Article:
About This Page
I wish I had time to do research on so many topics and specific issues. But like any individual, I simply don’t have the time or energy!
But why let all those vistas disappear? Shouldn’t there be a strong continuity between one generation of researchers and the next?
What follows is an on-going, regularly updated list of research ideas for graduate students and budding scholars. If you’re looking for “dissertation ideas” or topics for peer-review articles, this might be of some use. Some of them may very well have been published on – and some of these I may even take up myself in years to come; some are half-baked. I make no presumptions that any are original, workable, or that I will or will not commit to publishing on them. (But hey, if you end up publishing on one of these, giving credit to their original source would be appreciated.)
Research Ideas (Humanities and Social Sciences)
- “The Law of Diminishing Returns Applied to Neoclassical Models.” (April, 2021)
- To what extent has protestant theology truly enabled or energized colonialism, if at all, in contrast to Catholic orthodoxies?
- Why “economic efficiency” is not value-neutral but socially-constructed and from the perspective of the privileged. (Ie, slavery is “more efficient” than paid labor, but no economic textbook ever makes this observation precisely because efficiency and S/D models and the neoclassical orthodoxy does not engage in “normative economics.” This is another case in the myth of ethical neutrality in neoclassicalism, but on a more fundamental level, I think, than ordinarily observed.” (April, 2021)
- On the origin and meaning of the metaphor “God is not the author of evil” in the history of Protestant theology. (Do people realize it’s a metaphor, and how metaphors work within this context? Usually not, from what I can tell. Why did it enter the reformed confessions when reformed thinkers argued precisely that God is the author of evil according to its metaphorical sense?)
- A neoclassical case against neoclassical neoliberalism: marginal analysis as a rational argument against social inequities, or, why we should convince the super wealthy why their “rational” pursuits will make them more depressed (Neoclassical neoliberal economics presumes that capital allocation is efficient and effective in free market capitalism, but increasing inequities demonstrate, as many have observed in the last quarter century of economic and social studies, that those who need resources the most do not obtain them while at the same time those who do not need resources consume them; people still starve and barely get by while others buy a second Bentley. Tons has been written on this. But this unfortunate state of affairs can be subjected to critique by the same economic orthodoxy that enshrines marginal analysis: marginal utility is always severely diminished for the rich. $1000 to the poor will do more for their social improvement and well being than another billion will do for the rich. Why then, are defenses of such capital misallocation and massive inequities taken up most frequently by those obsessed with marginal analysis and such economics in the utilitarian tradition?)
- Is Jesus part of a second-temple “anarchist” tradition? Is calling Jesus an “anarchist” really anachronistic, or not, given the primary sources and movements we know about in the period?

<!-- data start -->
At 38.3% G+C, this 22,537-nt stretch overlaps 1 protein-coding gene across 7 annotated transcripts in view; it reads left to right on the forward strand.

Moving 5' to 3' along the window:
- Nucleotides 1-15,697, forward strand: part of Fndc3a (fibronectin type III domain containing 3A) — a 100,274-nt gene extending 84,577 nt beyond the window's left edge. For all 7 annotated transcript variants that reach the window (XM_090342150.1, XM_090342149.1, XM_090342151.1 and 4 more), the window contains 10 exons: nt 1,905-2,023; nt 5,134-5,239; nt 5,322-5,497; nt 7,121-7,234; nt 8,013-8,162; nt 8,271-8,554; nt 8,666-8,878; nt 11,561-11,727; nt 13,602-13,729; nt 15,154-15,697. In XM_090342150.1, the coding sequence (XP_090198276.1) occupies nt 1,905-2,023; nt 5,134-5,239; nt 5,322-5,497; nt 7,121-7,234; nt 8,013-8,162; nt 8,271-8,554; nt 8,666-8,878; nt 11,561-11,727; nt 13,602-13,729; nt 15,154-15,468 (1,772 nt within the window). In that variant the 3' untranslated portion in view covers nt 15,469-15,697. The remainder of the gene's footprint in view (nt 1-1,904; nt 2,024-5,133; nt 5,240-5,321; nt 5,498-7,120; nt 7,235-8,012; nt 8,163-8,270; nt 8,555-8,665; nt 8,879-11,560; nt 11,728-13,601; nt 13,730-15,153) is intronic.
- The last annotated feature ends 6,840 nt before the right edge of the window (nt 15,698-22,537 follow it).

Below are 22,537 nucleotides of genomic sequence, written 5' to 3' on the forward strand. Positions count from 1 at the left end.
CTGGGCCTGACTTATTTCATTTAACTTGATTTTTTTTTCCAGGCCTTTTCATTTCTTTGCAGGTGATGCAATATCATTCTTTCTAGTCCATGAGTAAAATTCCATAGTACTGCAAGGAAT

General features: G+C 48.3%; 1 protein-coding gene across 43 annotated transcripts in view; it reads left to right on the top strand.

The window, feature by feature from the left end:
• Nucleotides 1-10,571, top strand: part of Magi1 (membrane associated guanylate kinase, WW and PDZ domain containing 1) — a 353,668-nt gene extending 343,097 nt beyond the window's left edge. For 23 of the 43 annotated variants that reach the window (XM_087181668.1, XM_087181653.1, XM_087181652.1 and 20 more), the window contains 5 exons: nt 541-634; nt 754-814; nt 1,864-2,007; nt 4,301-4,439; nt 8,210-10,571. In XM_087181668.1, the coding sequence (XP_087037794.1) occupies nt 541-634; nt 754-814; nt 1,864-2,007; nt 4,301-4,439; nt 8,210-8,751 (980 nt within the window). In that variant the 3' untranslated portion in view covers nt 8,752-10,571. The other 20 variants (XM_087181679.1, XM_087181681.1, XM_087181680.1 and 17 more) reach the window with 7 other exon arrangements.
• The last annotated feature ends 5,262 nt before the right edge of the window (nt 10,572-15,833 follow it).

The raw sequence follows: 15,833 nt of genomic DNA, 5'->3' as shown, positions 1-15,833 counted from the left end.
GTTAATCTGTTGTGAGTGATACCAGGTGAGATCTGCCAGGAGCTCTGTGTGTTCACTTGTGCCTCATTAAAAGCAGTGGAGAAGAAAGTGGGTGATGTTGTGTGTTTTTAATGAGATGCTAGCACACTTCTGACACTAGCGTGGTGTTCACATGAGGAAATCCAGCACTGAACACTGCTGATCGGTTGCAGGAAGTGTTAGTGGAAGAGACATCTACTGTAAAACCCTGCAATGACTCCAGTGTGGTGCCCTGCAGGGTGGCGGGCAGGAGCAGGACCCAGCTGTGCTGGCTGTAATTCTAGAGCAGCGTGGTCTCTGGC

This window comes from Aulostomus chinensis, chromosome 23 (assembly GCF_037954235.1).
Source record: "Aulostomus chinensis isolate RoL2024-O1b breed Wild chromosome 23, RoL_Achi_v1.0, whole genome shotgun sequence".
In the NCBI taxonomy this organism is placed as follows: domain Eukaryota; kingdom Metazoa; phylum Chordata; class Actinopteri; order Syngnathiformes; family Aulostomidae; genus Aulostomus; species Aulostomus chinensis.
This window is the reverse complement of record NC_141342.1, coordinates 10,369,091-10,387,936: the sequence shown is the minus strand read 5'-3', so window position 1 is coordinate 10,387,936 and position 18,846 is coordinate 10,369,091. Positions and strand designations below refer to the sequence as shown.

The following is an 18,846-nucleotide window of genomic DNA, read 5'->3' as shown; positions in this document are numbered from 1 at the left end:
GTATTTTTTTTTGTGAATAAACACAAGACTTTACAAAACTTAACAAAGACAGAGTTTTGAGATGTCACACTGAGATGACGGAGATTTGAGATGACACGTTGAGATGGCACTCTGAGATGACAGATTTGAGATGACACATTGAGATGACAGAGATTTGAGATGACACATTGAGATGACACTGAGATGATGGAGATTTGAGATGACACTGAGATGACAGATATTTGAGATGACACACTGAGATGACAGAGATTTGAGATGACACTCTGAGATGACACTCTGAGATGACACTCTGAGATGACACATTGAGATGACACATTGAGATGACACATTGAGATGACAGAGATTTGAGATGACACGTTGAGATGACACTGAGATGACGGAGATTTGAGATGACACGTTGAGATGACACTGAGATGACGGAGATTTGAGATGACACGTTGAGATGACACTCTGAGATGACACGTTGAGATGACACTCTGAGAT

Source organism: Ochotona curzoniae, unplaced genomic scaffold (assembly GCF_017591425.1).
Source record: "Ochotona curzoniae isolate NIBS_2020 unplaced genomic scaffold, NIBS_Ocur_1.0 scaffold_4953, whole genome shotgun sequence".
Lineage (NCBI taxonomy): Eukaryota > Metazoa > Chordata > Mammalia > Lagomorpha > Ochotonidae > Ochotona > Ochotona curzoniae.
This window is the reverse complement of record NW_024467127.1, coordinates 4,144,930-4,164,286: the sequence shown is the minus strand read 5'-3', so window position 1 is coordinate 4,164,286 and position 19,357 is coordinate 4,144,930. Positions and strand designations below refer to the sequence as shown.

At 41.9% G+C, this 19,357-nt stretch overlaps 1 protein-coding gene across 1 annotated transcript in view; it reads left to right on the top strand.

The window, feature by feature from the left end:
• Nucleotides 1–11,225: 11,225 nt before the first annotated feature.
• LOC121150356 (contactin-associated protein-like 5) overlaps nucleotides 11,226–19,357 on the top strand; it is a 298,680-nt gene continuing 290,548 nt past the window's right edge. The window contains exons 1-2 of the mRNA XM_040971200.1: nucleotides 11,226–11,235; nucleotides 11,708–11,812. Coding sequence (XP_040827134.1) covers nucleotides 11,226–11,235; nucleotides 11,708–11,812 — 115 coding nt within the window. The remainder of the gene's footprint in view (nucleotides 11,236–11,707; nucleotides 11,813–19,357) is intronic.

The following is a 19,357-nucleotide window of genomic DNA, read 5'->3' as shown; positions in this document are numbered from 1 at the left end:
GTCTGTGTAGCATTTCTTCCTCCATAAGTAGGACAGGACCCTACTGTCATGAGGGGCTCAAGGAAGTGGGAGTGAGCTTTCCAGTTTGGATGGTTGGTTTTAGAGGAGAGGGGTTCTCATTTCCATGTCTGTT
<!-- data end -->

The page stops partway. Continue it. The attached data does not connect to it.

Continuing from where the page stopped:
- Why is contemporary organizational theory as taught in business schools not a primary site of exploration or stateless governance? If it was, how would this transform the field of political philosophy?
- Thesis: Lactantius was the engineer and architect of western theology, not Augustine.
- The relationship between Abraham Kuyper’s misogyny and racism and his reformed theology: is it really an inconsistent relationship?
- How state-run accreditation processes is a mirror image of and perpetuation of colonialism.
- How modern higher education institutions are organized and run in precisely the manners and according to the ideologies that they reject: profit-seeking, dehumanizing to employees (faculty), hierarchical, imperialist, and patriarchal. Special attention toward adjunct armies as the expendable labor class, reduced to units of labor production.
- How scared of lightning and thunder were ancient peoples in comparison to today? In many historiographies of modernism and works of modern history, a stark contrast is made between the fears of death, disease, and natural disasters in the ancient world to the experience of people today, who have no such fears, and this was a defining shift in collective consciousness. But I wonder what role such storms had to play in religious imagination, theology, etc., just as volcanoes played a crucial role in the formation of ideas about underworld and eventually “hell,” and in particular, wonder about what shifts occurred to make thunder and lightning no scary anymore (if that can even be said).
- There needs to be a short history or study examining progressive thought leaders’ positions or ambivalence towards central banking and the financial sector. For example, African American figures from Angela Davis to Corey Henry can be found critiquing “inflation” in a dissent to capitalist dominance. But that is often not the case. Why not? Why have some socialist and anti-racist activists missed the boat regarding financial monopolies – sometimes even saying they are negligible (Richard Wolf) – while others make it a central point of contention in the struggle for social justice and decentralized power?
- To what extent are retirement packages effective means to maintaining the supply of clergy in the SBC and other denominations? And, how important do these economic variables play when compared to others, such as doctrinal conformity?